STL Index for: Pimecrolimus
Psoriasis vulgaris is a chronic, immune-mediated inflammatory skin disease affecting 2-4% of the Canadian population. While most psoriasis vulgaris cases are mild-to-moderate (>80%) and do not require systemic treatment, these cases can still be particularly challenging to treat as topical therapies present limitations, including efficacy and administration, leading to poor long-term treatment compliance and unsatisfactory treatment responses. The intent of this paper is to provide physicians with a clinically relevant review of the currently available and newly developed topical therapies...
Mild to moderate atopic dermatitis (AD) is often controlled by behavioral measures such as skincare and avoidance of triggers in addition to topical treatments such as topical corticosteroids (TCS), topical calcineurin inhibitors (TCI), and crisaborole, a phosphodiesterase-4 inhibitor (PDE4-I).
Crisaborole provides a novel and safe treatment option for mild-to-moderate AD.
Topical calcineurin inhibitors (TCIs) have been proposed as an alternative, long-term treatment option to topical corticosteroids. Currently, TCIs are only approved for treatment of atopic dermatitis in patients 2 years of age or older. This article reviews the off-label uses of TCIs and their efficacy in the treatment of cutaneous diseases.
This article reviews topical corticosteroids (TCS) and topical calcineurin inhibitors (TCIs) to manage inflammatory conditions, its risks with long-term use, and the role of moisturizing as important therapeutic adjuncts.
Rosacea is a common chronic skin disorder that has significant impact on the quality of life of affected individuals. Research interest has led to the development of other emerging therapies including topical ivermectin, brimonidine and oxymetazoline that hold promise for patients suffering from this condition.
This article discusses atopic dermatitis, its pathogenesis, and general treatment principles as well as specific therapeutic options.
This paper examines the pathogenesis of atopic dermatitis, the skin barrier, and the role that ceramides can play in therapy.
Hand eczema affects up to 10% of the population and encompasses a diverse range of morphological presentations and underlying pathophysiological processes. This article will review the new and existing treatments that are available for this common dermatologic problem.
Many options exist for the treatment of rosacea, including topical and systemic therapies, laser and light-based therapies, and surgical procedures. The goals of therapy include reduction of papules, pustules, erythema, physical discomfort, and an improvement in quality of life.
Psoriasis represents a potentially life-altering disease that can profoundly impact physical, emotional and social functioning, and overall quality of life. Part I of this 2-part series will focus on topical agents, their varying degrees of effectiveness, potential side-effects and applications in clinical practice.
TCIs have an important place in the therapeutic armamentarium for AD. They are approved as second line agents for individuals >2 years of age, and have a good safety profile when used short-term or intermittently long-term.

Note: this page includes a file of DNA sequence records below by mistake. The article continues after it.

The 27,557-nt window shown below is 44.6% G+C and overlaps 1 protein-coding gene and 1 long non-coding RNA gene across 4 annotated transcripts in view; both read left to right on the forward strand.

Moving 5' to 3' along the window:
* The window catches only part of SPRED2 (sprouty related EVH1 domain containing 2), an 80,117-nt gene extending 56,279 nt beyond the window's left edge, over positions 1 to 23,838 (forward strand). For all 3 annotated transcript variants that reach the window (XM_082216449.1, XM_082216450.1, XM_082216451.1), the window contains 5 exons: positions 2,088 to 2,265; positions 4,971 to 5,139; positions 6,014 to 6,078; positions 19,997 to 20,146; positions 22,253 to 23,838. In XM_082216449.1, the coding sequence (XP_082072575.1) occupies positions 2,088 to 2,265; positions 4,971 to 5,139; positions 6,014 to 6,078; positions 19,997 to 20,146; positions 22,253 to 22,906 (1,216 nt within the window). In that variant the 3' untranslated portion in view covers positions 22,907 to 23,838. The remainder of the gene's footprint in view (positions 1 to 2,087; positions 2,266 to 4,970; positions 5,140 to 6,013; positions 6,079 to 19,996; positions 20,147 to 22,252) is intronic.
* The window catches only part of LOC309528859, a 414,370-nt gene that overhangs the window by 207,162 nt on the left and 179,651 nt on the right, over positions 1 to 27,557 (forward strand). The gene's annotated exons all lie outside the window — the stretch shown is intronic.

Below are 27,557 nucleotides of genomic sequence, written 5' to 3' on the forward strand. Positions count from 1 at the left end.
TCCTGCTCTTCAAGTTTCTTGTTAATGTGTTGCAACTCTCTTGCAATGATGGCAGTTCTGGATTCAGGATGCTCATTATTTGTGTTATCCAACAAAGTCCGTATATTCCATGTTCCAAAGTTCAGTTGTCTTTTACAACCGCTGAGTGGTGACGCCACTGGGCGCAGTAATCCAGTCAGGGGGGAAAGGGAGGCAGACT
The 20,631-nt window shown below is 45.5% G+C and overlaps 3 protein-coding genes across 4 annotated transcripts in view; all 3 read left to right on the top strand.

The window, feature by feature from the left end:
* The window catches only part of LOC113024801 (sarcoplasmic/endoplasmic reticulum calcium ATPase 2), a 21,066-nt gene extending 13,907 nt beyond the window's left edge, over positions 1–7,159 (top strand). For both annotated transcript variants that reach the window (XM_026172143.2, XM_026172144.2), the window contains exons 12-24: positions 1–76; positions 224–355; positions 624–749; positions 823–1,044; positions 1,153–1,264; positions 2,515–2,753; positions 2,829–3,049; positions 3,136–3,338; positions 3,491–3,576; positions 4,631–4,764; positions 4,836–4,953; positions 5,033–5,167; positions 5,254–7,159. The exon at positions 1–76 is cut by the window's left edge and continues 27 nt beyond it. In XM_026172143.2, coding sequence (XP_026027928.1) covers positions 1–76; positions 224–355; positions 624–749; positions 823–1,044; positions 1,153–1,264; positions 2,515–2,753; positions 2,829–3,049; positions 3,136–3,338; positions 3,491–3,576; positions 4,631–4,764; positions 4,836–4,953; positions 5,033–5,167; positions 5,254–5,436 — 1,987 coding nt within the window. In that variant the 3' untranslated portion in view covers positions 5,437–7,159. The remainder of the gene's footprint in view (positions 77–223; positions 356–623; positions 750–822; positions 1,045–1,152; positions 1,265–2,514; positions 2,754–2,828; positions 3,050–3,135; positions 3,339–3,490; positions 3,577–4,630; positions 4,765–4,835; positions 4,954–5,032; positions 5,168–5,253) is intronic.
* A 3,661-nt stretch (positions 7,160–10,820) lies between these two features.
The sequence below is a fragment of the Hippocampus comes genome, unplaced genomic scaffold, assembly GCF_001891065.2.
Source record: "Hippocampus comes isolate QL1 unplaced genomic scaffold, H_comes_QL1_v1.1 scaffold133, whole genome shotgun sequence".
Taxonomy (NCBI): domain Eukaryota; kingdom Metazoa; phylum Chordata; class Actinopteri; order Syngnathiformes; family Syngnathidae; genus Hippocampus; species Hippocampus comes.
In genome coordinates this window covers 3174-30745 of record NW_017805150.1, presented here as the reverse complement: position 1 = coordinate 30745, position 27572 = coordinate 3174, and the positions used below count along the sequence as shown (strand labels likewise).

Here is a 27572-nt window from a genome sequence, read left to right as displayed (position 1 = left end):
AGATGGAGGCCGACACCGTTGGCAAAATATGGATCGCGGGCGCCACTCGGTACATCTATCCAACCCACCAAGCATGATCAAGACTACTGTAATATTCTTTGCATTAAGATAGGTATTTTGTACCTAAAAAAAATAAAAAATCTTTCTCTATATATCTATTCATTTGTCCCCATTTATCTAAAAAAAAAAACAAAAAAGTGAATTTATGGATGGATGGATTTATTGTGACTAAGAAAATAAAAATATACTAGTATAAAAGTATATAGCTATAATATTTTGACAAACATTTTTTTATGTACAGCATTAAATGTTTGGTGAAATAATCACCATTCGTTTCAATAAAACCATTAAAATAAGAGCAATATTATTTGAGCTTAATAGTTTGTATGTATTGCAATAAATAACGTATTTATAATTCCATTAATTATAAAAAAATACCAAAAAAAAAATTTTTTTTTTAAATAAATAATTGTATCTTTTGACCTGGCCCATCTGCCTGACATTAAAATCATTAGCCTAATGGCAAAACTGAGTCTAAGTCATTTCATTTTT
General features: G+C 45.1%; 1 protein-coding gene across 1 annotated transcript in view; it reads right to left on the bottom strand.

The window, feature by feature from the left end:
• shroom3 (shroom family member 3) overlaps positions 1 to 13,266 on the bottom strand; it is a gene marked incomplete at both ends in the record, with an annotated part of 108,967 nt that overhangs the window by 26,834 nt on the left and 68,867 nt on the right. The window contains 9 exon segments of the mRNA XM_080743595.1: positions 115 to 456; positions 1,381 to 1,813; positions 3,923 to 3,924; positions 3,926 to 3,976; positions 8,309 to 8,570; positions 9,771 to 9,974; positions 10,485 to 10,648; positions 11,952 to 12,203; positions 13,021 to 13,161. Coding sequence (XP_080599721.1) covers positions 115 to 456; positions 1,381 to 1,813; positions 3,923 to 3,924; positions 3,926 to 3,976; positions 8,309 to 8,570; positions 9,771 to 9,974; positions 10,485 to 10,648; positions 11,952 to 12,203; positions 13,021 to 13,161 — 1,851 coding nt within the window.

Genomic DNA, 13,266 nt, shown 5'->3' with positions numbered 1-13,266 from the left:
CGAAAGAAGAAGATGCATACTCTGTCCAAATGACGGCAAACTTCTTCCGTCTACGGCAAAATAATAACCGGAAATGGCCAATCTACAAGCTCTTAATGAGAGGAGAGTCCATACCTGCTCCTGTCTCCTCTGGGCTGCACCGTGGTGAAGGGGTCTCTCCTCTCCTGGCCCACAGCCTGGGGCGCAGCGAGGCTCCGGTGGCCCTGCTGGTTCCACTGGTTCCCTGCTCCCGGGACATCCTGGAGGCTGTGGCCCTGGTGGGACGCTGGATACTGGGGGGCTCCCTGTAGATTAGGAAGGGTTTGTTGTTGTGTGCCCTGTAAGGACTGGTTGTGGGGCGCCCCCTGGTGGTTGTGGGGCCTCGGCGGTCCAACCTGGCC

Elidel (Pimecrolimus), its side effects, safety, and risks are discussed in this article. Various potential risks are discussed and debated.
Elidel (Pimecrolimus) is indicated for patients with mild to moderate atopic dermatitis. This article discusses patient profiles, and use in a variety of dermatological conditions.
Elidel (Pimecrolimus) is discussed in the context of dosing, efficacy, compliance, and cost of treatment are discussed.
The prevalence of eczema is increasing over the past 30 years, and is estimated to affect 20% of children in North America and Northern Europe. This article discusses eczema, incidence, clinical presentations, and management, as well as specific primary and second line therapies.
Although the developing fetus was once considered protected from the outside world, we now know that it can potentially be affected by any medication given to the mother. Therapeutic options available for these patients will be discussed.
Atopic dermatitis is a highly pruritic inflammatory disorder of the skin characterized by onset in infancy or childhood and a chronically relapsing course. Mainstay treatments are emollients and topical corticosteroids, but the latter are limited by side-effects from longterm use.
In February of this year, the US FDA issued a public health advisory to inform healthcare providers and patients about a potential cancer risk from the topical use of pimecrolimus (Elidel©, Novartis), approved by the FDA in December 2001, and tacrolimus (Protopic©, Astellas, formerly Fujisawa), approved in December 2000.
Tacrolimus ointment (Protopic®, Fujisawa) is an effective agent in a class of topical immunomodulators. It has been shown to be safe and effective in adults and children with Atopic Dermatitis in short- and long-term treatments.
Allergic contact dermatitis (ACD) may account for at least 20% of all childhood dermatitis. Clinically, its morphology is identical to other forms of dermatitis in acute, subacute and chronic forms. A persistent or unusual and localized pattern is often the key to diagnosis.
Pimecrolimus is an immunomodulating medication that inhibits production of inflammatory cytokines in the skin and this compound was specifically developed for the treatment of inflammatory skin diseases.